Try entering different sets of numbers in the number pyramids. How does the total at the top change?

Do you notice anything about the solutions when you add and/or subtract consecutive negative numbers?

Many numbers can be expressed as the sum of two or more consecutive integers. For example, 15=7+8 and 10=1+2+3+4. Can you say which numbers can be expressed in this way?

How could Penny, Tom and Matthew work out how many chocolates there are in different sized boxes?

Can you find the values at the vertices when you know the values on the edges?

How many moves does it take to swap over some red and blue frogs? Do you have a method?

Four bags contain a large number of 1s, 3s, 5s and 7s. Pick any ten numbers from the bags above so that their total is 37.

Charlie and Abi put a counter on 42. They wondered if they could visit all the other numbers on their 1-100 board, moving the counter using just these two operations: x2 and -5. What do you think?

A 2 by 3 rectangle contains 8 squares and a 3 by 4 rectangle contains 20 squares. What size rectangle(s) contain(s) exactly 100 squares? Can you find them all?

The NRICH team are always looking for new ways to engage teachers and pupils in problem solving. Here we explain the thinking behind maths trails.

For this challenge, you'll need to play Got It! Can you explain the strategy for winning this game with any target?

A country has decided to have just two different coins, 3z and 5z coins. Which totals can be made? Is there a largest total that cannot be made? How do you know?

Nim-7 game for an adult and child. Who will be the one to take the last counter?

The number of plants in Mr McGregor's magic potting shed increases overnight. He'd like to put the same number of plants in each of his gardens, planting one garden each day. How can he do it?

Watch this video to see how to roll the dice. Now it's your turn! What do you notice about the dice numbers you have recorded?

Delight your friends with this cunning trick! Can you explain how it works?

Triangle numbers can be represented by a triangular array of squares. What do you notice about the sum of identical triangle numbers?

Can you work out how to win this game of Nim? Does it matter if you go first or second?

We can show that (x + 1)² = x² + 2x + 1 by considering the area of an (x + 1) by (x + 1) square. Show in a similar way that (x + 2)² = x² + 4x + 4

Here are two kinds of spirals for you to explore. What do you notice?

Find out what a "fault-free" rectangle is and try to make some of your own.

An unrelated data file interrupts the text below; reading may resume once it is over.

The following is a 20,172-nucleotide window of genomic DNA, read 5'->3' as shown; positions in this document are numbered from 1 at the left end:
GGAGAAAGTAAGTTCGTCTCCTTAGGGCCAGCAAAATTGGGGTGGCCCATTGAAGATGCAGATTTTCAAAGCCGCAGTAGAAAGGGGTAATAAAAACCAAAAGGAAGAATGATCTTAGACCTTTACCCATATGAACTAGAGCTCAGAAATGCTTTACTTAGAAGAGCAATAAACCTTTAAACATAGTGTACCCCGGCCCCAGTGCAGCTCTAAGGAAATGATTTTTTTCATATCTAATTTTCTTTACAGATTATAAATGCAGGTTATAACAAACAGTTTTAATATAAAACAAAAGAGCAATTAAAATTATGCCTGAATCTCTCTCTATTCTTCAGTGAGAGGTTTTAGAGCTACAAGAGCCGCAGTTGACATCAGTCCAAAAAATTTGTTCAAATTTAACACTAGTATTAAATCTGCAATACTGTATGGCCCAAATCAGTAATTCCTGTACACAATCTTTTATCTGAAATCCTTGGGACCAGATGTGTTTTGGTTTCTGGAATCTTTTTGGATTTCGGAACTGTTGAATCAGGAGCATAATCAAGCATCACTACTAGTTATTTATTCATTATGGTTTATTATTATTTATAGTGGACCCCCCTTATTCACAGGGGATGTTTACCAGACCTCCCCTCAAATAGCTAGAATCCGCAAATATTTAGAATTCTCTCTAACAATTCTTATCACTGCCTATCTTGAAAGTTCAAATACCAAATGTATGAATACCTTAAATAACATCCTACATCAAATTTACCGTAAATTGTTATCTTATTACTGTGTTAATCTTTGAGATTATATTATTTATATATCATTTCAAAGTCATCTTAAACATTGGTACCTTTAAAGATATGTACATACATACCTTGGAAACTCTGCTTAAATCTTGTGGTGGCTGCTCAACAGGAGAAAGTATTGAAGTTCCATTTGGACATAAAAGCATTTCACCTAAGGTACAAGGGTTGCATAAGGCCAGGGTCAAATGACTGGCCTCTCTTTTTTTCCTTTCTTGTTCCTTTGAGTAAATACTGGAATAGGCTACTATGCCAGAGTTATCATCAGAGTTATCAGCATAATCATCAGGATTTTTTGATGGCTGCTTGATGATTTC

Imagine you have a large supply of 3kg and 8kg weights. How many of each weight would you need for the average (mean) of the weights to be 6kg? What other averages could you have?

Can you see why 2 by 2 could be 5? Can you predict what 2 by 10 will be?

In this problem we are looking at sets of parallel sticks that cross each other. What is the least number of crossings you can make? And the greatest?

A game for two people, or play online. Given a target number, say 23, and a range of numbers to choose from, say 1-4, players take it in turns to add to the running total to hit their target.

Place the numbers from 1 to 9 in the squares below so that the difference between joined squares is odd. How many different ways can you do this?

One block is needed to make an up-and-down staircase, with one step up and one step down. How many blocks would be needed to build an up-and-down staircase with 5 steps up and 5 steps down?

This activity involves rounding four-digit numbers to the nearest thousand.

Can you dissect an equilateral triangle into 6 smaller ones? What number of smaller equilateral triangles is it NOT possible to dissect a larger equilateral triangle into?

Are these statements relating to odd and even numbers always true, sometimes true or never true?

Find a route from the outside to the inside of this square, stepping on as many tiles as possible.

Watch this film carefully. Can you find a general rule for explaining when the dot will be this same distance from the horizontal axis?

Start with two numbers and generate a sequence where the next number is the mean of the last two numbers...

Imagine starting with one yellow cube and covering it all over with a single layer of red cubes, and then covering that cube with a layer of blue cubes. How many red and blue cubes would you need?

Tom and Ben visited Numberland. Use the maps to work out the number of points each of their routes scores.

Use the interactivity to investigate what kinds of triangles can be drawn on peg boards with different numbers of pegs.

Explore the effect of combining enlargements.

Explore the effect of reflecting in two intersecting mirror lines.

A package contains a set of resources designed to develop pupils’ mathematical thinking. This package places a particular emphasis on “generalising” and is designed to meet the. . . .

Charlie has moved between countries and the average income of both has increased. How can this be so?

Can you find all the ways to get 15 at the top of this triangle of numbers?

Pick a square within a multiplication square and add the numbers on each diagonal. What do you notice?

It would be nice to have a strategy for disentangling any tangled ropes...

Polygonal numbers are those that are arranged in shapes as they enlarge. Explore the polygonal numbers drawn here.

Charlie has made a Magic V. Can you use his example to make some more? And how about Magic Ls, Ns and Ws?

It starts quite simple but great opportunities for number discoveries and patterns!

Imagine we have four bags containing a large number of 1s, 4s, 7s and 10s. What numbers can we make?

How many ways can you find to do up all four buttons on my coat? How about if I had five buttons? Six ...?